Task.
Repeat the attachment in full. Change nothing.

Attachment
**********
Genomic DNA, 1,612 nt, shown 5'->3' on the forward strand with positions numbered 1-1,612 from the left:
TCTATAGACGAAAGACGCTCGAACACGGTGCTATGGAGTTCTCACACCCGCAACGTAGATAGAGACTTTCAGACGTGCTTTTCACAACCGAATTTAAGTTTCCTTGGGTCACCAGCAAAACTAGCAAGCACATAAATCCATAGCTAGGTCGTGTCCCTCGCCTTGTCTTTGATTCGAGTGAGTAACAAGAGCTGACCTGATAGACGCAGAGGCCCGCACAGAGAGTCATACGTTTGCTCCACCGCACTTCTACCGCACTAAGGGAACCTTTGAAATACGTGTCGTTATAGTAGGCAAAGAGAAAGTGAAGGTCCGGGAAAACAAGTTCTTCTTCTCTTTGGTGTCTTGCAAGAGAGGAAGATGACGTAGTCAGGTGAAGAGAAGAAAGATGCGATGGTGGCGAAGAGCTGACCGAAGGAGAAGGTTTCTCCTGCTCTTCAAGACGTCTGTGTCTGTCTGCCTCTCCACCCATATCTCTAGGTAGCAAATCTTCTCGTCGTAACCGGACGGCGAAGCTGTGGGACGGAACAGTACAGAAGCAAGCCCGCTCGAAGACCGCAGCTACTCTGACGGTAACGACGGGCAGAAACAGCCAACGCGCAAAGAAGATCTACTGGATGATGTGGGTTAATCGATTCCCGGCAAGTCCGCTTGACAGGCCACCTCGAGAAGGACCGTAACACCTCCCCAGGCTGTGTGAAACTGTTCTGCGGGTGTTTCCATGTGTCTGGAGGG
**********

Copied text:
Genomic DNA, 1,612 nt, shown 5'->3' on the forward strand with positions numbered 1-1,612 from the left:
TCTATAGACGAAAGACGCTCGAACACGGTGCTATGGAGTTCTCACACCCGCAACGTAGATAGAGACTTTCAGACGTGCTTTTCACAACCGAATTTAAGTTTCCTTGGGTCACCAGCAAAACTAGCAAGCACATAAATCCATAGCTAGGTCGTGTCCCTCGCCTTGTCTTTGATTCGAGTGAGTAACAAGAGCTGACCTGATAGACGCAGAGGCCCGCACAGAGAGTCATACGTTTGCTCCACCGCACTTCTACCGCACTAAGGGAACCTTTGAAATACGTGTCGTTATAGTAGGCAAAGAGAAAGTGAAGGTCCGGGAAAACAAGTTCTTCTTCTCTTTGGTGTCTTGCAAGAGAGGAAGATGACGTAGTCAGGTGAAGAGAAGAAAGATGCGATGGTGGCGAAGAGCTGACCGAAGGAGAAGGTTTCTCCTGCTCTTCAAGACGTCTGTGTCTGTCTGCCTCTCCACCCATATCTCTAGGTAGCAAATCTTCTCGTCGTAACCGGACGGCGAAGCTGTGGGACGGAACAGTACAGAAGCAAGCCCGCTCGAAGACCGCAGCTACTCTGACGGTAACGACGGGCAGAAACAGCCAACGCGCAAAGAAGATCTACTGGATGATGTGGGTTAATCGATTCCCGGCAAGTCCGCTTGACAGGCCACCTCGAGAAGGACCGTAACACCTCCCCAGGCTGTGTGAAACTGTTCTGCGGGTGTTTCCATGTGTCTGGAGGG